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Bedtime Meltdowns & Manipulation

Bedtime Meltdowns & Manipulation

By Amalah

Amy, I’m at a loss.

My son just turned two, and he’s a tall, lanky thing. His crib is at its lowest setting and he’s fully capable of hiking a leg over and escaping. He only tries it when I’m trying to put him to bed (which, incidentally, is a nightmarish hour-long ordeal).

He’s too tall to stay contained in a crib, but if I converted his crib to a toddler bed, he’d never go to bed on his own. He’d climb all over everything (like he already does), and break a limb or two.

This terrifies me. Frankly, so does bedtime itself. Would a daily breakdown help?

He’s up at 6:30, naps at 11:30/12:00 for about 2 hours. Sometimes less, often just a hair more. Bedtime starts around 7pm.

There’s usually a bath, then pjs (don’t get me started on his opinions on which pjs he wears), books (he can never get enough), kisses, and eventually he closes the door (he can reach from his crib — I told you he was tall).

Once we’re out of the room, he’s fine. Falls asleep on his own. It’s just getting him to let us leave that’s a problem. Tears, climbing, clawing like his crib is full of lava… I’m exhausted. It’s 7:45 pm right now, and I’m ready to skip dinner and go to sleep myself.

Mostly, I’m scared that if I don’t accommodate his cries for one more book, he’ll launch himself out of his crib and really, seriously hurt himself.

What on earth am I doing wrong?

Thanks,
Asleep-on-the-couch

Okay, we’ve a whole bunch of things to troubleshoot here, so forgive me if I end up throwing too many “possible” solutions out there. I’ll try to focus on what I SUSPECT is the root of the (multiple) problems.

First, his schedule: I would move bedtime forward. He’s waking up at 6:30 and taking his only nap fairly early in the day, so by waiting until 7 to start his ( overly long) bedtime routine, he’s probably overtired. (AKA the source of All Bedtime Evil.) Try starting bedtime around 6:30 instead, with a goal of you leaving the room promptly at 7.

Second, his routine. I am dead serious about you leaving at 7, no matter what.  You’re in charge. You’re allowed to leave. Tell yourself that bedtime is going to be a 30-minute thing and stick to it. No more “one more book” — he picks out a set number before getting in bed and that’s it.  Maybe buy him a visual timer of some kind and set it to 30 minutes. That’s when Mommy and Daddy will leave the room and it’s time to sleep.

The meltdowns are likely related to the moment of separation (since he’s immediately fine afterwards and goes right to sleep), so think of this as similar to the kind of separation anxiety kids experience at daycare/preschool drop-off. Anxiety leading up the moment, a dramatic display of crying/begging/clinging, and then an almost miraculous change in mood the minute their parent actually leaves. Parents who indulge the dramatics, or who try to stay with/reason with their child, end up just making things worse  — usually just prolonging the anxiety and crying. Then they give up and leave anyway, while feeling like an awful, irritated failure. (Like you, post-bedtime!) Instead, a calm, consistent daily routine and a quick exit is a MUCH better strategy.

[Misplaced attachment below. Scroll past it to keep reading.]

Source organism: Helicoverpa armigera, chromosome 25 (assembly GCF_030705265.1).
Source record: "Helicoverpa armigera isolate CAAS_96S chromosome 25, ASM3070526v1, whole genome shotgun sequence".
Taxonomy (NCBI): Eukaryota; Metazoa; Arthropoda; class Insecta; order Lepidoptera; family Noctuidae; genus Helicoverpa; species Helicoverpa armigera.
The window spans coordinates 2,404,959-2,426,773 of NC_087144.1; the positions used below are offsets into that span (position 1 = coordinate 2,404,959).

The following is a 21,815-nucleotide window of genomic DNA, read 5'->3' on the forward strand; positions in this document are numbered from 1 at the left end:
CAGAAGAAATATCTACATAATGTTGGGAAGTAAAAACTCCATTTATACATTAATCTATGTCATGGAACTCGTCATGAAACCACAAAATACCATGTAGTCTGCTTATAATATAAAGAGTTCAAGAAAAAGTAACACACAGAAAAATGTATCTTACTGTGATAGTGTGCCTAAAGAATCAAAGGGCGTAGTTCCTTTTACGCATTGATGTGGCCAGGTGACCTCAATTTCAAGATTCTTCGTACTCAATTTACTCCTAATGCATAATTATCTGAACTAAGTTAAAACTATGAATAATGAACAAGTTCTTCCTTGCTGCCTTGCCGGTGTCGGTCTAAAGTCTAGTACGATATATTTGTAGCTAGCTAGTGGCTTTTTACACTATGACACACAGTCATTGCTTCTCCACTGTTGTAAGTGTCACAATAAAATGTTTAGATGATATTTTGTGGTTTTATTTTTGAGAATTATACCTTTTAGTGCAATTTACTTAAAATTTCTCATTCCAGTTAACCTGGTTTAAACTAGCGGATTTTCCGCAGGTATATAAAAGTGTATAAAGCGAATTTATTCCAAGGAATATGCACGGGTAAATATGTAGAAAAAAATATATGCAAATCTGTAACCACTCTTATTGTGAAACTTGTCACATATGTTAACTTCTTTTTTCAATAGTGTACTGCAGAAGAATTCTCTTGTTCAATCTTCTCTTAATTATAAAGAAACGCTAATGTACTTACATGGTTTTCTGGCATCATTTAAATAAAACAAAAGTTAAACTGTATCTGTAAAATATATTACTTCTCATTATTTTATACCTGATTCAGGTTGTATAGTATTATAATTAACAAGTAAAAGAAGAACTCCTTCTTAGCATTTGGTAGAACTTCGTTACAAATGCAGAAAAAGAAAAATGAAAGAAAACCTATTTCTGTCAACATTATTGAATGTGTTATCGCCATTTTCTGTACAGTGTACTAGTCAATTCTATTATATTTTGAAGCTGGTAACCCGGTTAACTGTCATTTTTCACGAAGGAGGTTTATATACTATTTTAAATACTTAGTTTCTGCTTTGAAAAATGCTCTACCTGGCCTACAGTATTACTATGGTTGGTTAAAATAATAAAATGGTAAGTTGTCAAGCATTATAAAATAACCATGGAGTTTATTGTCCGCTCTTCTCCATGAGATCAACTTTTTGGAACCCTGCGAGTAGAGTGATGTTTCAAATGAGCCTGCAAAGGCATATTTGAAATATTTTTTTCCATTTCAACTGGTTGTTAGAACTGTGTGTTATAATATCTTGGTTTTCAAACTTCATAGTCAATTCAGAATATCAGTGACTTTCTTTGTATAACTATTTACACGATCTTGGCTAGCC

My youngest and I have a script in the car (“I’m going to miss you, Mom.” “I’ll miss you too, but…” “You’ll come back.“) and a set goodbye routine for inside his classroom (hug, kiss, high five, fistbump). Then I leave, quickly.  The repetition and predictability is comforting to him, and after a couple weeks of this our school separations so much easier. Now he runs to the activity tables without a second look at me.

You’re going to blend the same idea into his bedtime. The “one more book” thing seems like it makes him happy, but you might actually be prolonging the underlying anxiety/sadness/fear. (Does he start getting antsy or prematurely upset as you near the end of the book, by any chance?)

Have him pick out his PJs in the morning (or any convenient point in the day) and lay them out himself.  Those are the ones he wears after his bath, with lots of praise for picking out such a great cool pair all by himself. Set the visual timer for 7 pm/30 minutes. Send him to the bookshelf to pick out three books (or have him pick them earlier, or pick them out yourself if that becomes a stalling tactic). You read those books and tell him no, that’s all he has time for tonight, because it’s time for kisses.

If he screams or tantrums at all, YOU LEAVE. YOU IGNORE. YOU DO NOT ENGAGE. Welcome to toddler tantrumhood, where playing along will get you absolutely nowhere. Other than crazyhood, that is. You stick the routine, you give him a kiss, say you love him and goodnight and EXIT.

As for your safety concerns, a child who can climb out of a crib should honestly no longer be in a crib. I mean, I can’t really advise anything otherwise. A bed and a really thoroughly child-proofed room are going to be your safest options, even though I know, I KNOW, it adds a whole other monkey wrench into bedtime. But if you’re really only accommodating his tantrums out of the fear that he’ll fling himself out of the crib and hurt himself…well, sounds like it might be time to make a change. Every parent on earth has probably said some variation on “my toddler will NEVER go to sleep if I move him/her to a bed!” but eventually, we all have to suck it up and make it happen.

In the meantime, you could try an air mattress on the floor (or some other soft place to land) for a night or two and see if your fears of angering him so much he actually does try to exit the crib are warranted, or if he simply calms down after you’re gone on his own. Either way, start childproofing his bedroom. Bolt all the other furniture to the wall, remove anything that can’t be bolted or he could use to pile, stack or climb on top of (ottomans, large toys, boxes, anything wheeled or ride-on, etc.). Remove any diaper ointments, body lotions, medicines, etc.